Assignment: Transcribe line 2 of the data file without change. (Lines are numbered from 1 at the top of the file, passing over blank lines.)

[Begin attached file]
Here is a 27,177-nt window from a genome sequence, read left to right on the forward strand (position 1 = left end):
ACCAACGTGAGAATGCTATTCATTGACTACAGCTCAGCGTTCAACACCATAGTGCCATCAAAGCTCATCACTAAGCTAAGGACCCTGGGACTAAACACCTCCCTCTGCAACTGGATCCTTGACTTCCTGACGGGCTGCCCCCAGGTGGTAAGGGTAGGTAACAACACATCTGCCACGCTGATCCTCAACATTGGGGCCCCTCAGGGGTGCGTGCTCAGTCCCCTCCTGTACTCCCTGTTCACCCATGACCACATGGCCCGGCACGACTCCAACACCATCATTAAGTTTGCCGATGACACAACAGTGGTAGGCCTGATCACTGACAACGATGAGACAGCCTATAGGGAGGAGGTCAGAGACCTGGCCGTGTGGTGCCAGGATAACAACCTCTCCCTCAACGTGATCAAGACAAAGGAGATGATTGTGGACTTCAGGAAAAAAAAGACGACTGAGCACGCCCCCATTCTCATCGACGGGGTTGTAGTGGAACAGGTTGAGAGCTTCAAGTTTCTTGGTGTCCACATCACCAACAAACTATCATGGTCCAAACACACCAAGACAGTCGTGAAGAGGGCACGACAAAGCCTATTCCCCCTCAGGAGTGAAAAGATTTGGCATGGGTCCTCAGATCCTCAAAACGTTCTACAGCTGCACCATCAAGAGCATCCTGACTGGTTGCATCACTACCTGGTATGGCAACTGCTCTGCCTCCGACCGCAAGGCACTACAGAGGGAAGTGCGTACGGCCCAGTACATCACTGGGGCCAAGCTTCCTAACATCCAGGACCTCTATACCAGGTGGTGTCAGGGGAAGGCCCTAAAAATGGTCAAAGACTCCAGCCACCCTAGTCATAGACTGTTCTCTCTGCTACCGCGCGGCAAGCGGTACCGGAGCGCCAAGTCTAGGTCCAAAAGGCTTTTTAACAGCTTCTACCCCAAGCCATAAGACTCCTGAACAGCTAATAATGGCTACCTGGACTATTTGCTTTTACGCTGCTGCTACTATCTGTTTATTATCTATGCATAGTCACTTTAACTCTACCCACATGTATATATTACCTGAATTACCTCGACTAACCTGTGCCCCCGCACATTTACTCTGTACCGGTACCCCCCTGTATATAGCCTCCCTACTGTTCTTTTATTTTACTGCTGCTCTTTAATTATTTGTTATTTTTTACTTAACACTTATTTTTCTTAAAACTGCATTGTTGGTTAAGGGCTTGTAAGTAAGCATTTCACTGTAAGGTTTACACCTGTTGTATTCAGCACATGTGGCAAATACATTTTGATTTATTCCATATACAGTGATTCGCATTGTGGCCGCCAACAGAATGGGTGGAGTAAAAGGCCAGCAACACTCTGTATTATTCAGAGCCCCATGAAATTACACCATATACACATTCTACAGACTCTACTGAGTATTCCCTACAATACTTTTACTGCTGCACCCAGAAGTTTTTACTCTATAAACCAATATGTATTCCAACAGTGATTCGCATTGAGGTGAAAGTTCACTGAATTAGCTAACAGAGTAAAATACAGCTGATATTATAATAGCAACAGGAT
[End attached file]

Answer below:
ACCAACGTGAGAATGCTATTCATTGACTACAGCTCAGCGTTCAACACCATAGTGCCATCAAAGCTCATCACTAAGCTAAGGACCCTGGGACTAAACACCTCCCTCTGCAACTGGATCCTTGACTTCCTGACGGGCTGCCCCCAGGTGGTAAGGGTAGGTAACAACACATCTGCCACGCTGATCCTCAACATTGGGGCCCCTCAGGGGTGCGTGCTCAGTCCCCTCCTGTACTCCCTGTTCACCCATGACCACATGGCCCGGCACGACTCCAACACCATCATTAAGTTTGCCGATGACACAACAGTGGTAGGCCTGATCACTGACAACGATGAGACAGCCTATAGGGAGGAGGTCAGAGACCTGGCCGTGTGGTGCCAGGATAACAACCTCTCCCTCAACGTGATCAAGACAAAGGAGATGATTGTGGACTTCAGGAAAAAAAAGACGACTGAGCACGCCCCCATTCTCATCGACGGGGTTGTAGTGGAACAGGTTGAGAGCTTCAAGTTTCTTGGTGTCCACATCACCAACAAACTATCATGGTCCAAACACACCAAGACAGTCGTGAAGAGGGCACGACAAAGCCTATTCCCCCTCAGGAGTGAAAAGATTTGGCATGGGTCCTCAGATCCTCAAAACGTTCTACAGCTGCACCATCAAGAGCATCCTGACTGGTTGCATCACTACCTGGTATGGCAACTGCTCTGCCTCCGACCGCAAGGCACTACAGAGGGAAGTGCGTACGGCCCAGTACATCACTGGGGCCAAGCTTCCTAACATCCAGGACCTCTATACCAGGTGGTGTCAGGGGAAGGCCCTAAAAATGGTCAAAGACTCCAGCCACCCTAGTCATAGACTGTTCTCTCTGCTACCGCGCGGCAAGCGGTACCGGAGCGCCAAGTCTAGGTCCAAAAGGCTTTTTAACAGCTTCTACCCCAAGCCATAAGACTCCTGAACAGCTAATAATGGCTACCTGGACTATTTGCTTTTACGCTGCTGCTACTATCTGTTTATTATCTATGCATAGTCACTTTAACTCTACCCACATGTATATATTACCTGAATTACCTCGACTAACCTGTGCCCCCGCACATTTACTCTGTACCGGTACCCCCCTGTATATAGCCTCCCTACTGTTCTTTTATTTTACTGCTGCTCTTTAATTATTTGTTATTTTTTACTTAACACTTATTTTTCTTAAAACTGCATTGTTGGTTAAGGGCTTGTAAGTAAGCATTTCACTGTAAGGTTTACACCTGTTGTATTCAGCACATGTGGCAAATACATTTTGATTTATTCCATATACAGTGATTCGCATTGTGGCCGCCAACAGAATGGGTGGAGTAAAAGGCCAGCAACACTCTGTATTATTCAGAGCCCCATGAAATTACACCATATACACATTCTACAGACTCTACTGAGTATTCCCTACAATACTTTTACTGCTGCACCCAGAAGTTTTTACTCTATAAACCAATATGTATTCCAACAGTGATTCGCATTGAGGTGAAAGTTCACTGAATTAGCTAACAGAGTAAAATACAGCTGATATTATAATAGCAACAGGAT